It might sound strange, but it happens in more relationships than you think: one partner finds themselves frequently worried about the other’s mood, commitment to the relationship, or anticipated reaction to things ranging from news that you’ve bounced a check to a proposed social engagement.
To be clear, we’re not talking about abusive relationships here—a serious topic that deserves to be addressed in a different forum (and if you ever find yourself in that situation, by all means, seek help immediately from a counselor or other advocate). But there are other relationships in which one partner simply can’t seem to get over certain insecurities about themselves, their partner’s feelings about them or the relationship itself, and it can cloud every aspect of their lives together.
If you realize you’re regularly walking on eggshells around your partner, here are a couple of warning signs to look for:
- You have a tendency to hide things from your partner rather than risk having uncomfortable discussions This could be anything from making purchases you think he/she won’t approve of to spending social (if innocuous) time with persons of the opposite sex, knowing your partner might feel threatened if they knew.
Aside from a lack of honesty—an emotional-intimacy killer if there ever was one—this puts you in the position of always worrying about being caught. As hard as it might be, you need to learn that’s it better to be up front about what you plan to buy, with whom you plan to have lunch, etc. than to create the feeling that you’re always sneaking around.
- It’s possible that your concerns about your spouse’s reactions to things is needlessly overblown. Maybe you had an overbearing parent who was guilty of frequent, unpredictable outbursts, and you’ve now projected your fear of that onto your current partner. Or maybe you have a naturally nervous personality. Whatever the reason, try a “fake it until you make it” approach: Start treating them—and yourself—as equal partners until you learn to believe it. Stop expecting him or her to be furious that you paid the power bill late, or that you invited his less-than-favorite friends to dinner, or even that you bought an extravagant pair of shoes that really weren’t in the budget this month. (Worse comes to worse, you could always take them back—or maybe he’ll surprise you by admitting they look so sexy on you that they’re well worth the price.)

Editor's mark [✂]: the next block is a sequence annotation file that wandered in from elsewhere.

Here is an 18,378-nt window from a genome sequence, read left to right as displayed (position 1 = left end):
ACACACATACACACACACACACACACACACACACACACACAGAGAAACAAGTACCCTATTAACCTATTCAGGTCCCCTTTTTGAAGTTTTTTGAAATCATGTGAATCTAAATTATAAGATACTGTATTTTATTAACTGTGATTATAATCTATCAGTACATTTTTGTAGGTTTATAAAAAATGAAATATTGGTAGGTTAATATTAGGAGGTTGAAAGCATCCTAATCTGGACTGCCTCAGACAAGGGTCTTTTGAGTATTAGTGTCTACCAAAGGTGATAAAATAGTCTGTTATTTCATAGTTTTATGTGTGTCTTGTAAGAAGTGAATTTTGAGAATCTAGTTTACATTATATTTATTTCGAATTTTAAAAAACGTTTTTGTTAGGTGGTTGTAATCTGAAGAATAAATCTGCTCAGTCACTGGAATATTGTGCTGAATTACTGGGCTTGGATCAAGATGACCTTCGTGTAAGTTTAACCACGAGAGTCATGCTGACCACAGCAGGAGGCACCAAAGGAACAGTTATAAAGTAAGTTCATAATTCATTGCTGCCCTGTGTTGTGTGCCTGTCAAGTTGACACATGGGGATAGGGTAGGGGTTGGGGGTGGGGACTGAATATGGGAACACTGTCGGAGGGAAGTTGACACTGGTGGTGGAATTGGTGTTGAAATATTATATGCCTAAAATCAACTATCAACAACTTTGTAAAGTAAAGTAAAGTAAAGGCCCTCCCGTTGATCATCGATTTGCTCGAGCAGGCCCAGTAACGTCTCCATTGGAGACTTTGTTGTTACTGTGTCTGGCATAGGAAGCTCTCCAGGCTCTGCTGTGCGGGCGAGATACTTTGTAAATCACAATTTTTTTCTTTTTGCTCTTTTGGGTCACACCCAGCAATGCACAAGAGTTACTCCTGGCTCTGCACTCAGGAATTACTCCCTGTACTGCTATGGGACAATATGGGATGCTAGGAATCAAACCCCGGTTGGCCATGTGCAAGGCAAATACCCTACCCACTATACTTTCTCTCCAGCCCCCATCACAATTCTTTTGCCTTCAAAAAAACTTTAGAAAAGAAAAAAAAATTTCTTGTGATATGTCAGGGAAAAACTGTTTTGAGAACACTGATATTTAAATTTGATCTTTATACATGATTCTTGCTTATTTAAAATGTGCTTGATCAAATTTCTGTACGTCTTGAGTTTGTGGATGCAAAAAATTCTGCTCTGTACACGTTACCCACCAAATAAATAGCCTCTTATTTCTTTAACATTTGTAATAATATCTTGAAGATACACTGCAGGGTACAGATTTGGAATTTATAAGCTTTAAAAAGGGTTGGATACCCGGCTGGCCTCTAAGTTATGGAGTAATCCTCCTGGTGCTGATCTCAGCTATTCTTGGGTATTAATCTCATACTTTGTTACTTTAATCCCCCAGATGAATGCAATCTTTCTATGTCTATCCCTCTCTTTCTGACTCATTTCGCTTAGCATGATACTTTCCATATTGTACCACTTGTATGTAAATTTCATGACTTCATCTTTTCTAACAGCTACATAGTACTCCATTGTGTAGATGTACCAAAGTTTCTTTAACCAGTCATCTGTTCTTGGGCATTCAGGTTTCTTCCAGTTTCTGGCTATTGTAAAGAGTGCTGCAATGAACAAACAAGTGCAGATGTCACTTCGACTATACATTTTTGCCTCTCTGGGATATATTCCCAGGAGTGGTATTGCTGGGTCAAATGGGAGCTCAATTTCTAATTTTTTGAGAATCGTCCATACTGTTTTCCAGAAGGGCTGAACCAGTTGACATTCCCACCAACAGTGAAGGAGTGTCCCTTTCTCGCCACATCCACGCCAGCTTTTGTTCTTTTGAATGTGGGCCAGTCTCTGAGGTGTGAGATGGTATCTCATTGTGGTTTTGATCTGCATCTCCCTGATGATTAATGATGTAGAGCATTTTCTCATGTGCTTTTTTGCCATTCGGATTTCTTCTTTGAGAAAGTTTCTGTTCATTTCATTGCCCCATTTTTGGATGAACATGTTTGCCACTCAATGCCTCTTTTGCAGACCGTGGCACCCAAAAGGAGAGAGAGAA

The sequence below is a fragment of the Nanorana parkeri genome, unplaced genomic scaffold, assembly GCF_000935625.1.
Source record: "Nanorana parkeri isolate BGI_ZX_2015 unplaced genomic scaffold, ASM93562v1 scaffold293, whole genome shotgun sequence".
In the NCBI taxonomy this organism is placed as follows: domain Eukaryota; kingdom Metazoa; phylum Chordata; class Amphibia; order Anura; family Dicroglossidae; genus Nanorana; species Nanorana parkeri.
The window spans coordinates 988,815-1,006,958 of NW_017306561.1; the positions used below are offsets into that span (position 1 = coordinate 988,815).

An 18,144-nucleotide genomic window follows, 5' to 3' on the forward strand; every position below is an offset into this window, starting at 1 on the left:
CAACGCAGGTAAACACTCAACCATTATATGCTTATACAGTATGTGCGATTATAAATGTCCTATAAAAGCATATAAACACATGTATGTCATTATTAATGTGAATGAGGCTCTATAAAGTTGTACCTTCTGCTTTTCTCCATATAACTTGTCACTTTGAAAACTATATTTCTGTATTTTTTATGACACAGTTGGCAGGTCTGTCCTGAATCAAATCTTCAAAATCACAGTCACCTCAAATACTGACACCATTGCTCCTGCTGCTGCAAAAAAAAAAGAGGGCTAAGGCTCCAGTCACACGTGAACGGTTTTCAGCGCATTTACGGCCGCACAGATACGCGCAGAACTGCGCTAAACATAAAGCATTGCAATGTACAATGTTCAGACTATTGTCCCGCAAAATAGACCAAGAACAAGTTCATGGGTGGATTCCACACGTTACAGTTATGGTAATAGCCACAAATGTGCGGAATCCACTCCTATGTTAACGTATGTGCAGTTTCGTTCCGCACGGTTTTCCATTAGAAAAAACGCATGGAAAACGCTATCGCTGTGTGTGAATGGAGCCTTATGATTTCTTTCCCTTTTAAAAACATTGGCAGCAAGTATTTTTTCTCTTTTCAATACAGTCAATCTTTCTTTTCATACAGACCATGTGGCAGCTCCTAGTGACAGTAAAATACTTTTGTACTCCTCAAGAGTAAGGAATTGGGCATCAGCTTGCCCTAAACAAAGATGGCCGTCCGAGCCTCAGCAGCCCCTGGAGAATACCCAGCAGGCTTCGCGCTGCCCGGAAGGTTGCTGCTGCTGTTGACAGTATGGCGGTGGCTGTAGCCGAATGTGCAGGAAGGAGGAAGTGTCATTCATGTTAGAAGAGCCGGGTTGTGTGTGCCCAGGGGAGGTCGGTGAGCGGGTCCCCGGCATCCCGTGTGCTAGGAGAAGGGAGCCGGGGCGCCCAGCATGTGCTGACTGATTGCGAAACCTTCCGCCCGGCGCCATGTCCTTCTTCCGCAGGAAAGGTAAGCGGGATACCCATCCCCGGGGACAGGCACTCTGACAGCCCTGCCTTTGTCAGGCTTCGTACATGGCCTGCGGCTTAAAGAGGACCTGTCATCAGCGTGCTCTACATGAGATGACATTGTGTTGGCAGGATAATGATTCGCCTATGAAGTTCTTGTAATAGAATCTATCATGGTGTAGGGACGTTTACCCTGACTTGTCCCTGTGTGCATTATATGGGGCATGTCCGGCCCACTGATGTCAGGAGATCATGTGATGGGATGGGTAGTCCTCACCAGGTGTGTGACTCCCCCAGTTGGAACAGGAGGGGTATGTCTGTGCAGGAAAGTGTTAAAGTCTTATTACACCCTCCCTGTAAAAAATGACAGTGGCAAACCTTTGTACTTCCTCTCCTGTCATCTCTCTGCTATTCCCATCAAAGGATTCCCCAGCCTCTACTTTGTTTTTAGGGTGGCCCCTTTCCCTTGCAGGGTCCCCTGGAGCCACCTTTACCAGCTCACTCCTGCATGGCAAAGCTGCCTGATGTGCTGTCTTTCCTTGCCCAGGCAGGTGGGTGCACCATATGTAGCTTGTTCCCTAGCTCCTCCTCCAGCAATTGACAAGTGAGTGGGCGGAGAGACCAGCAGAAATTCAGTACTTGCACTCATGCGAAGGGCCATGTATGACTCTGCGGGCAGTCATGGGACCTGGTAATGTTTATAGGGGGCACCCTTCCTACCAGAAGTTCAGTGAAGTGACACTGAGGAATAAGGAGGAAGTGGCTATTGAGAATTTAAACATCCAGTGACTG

Try thinking of it this way: You know the old cliché about being nervous in front of an audience—“Just picture them all naked”? Well, it can work one-on-one, too. I don’t mean you should picture your partner in a hot, sexy, foreplay kind of naked, but more like getting-dressed-for-the-day naked while rushing around looking for socks kind of naked. The point is, sometimes it serves you both better if you take him (or her) less seriously for a change—as a regular old human, warts and all.
You deserve to be treated as an equal, and that begins by seeing yourself as one. So remember: always be honest so you have nothing to hide; your partner is not the temperamental, fly-off-the-handle parent you might have grown up with; and your partner puts his or her pants on one leg at a time like the rest of us. The simple act of relaxing around your partner can be a real life- and relationship-changer if you make a habit of it.
If you need assistance with your relationship, contact one of our trained professionals at the Relationship Center of Orange County. Schedule your appointment online using our online scheduling tool, call us at (949) 220-3211, or text us.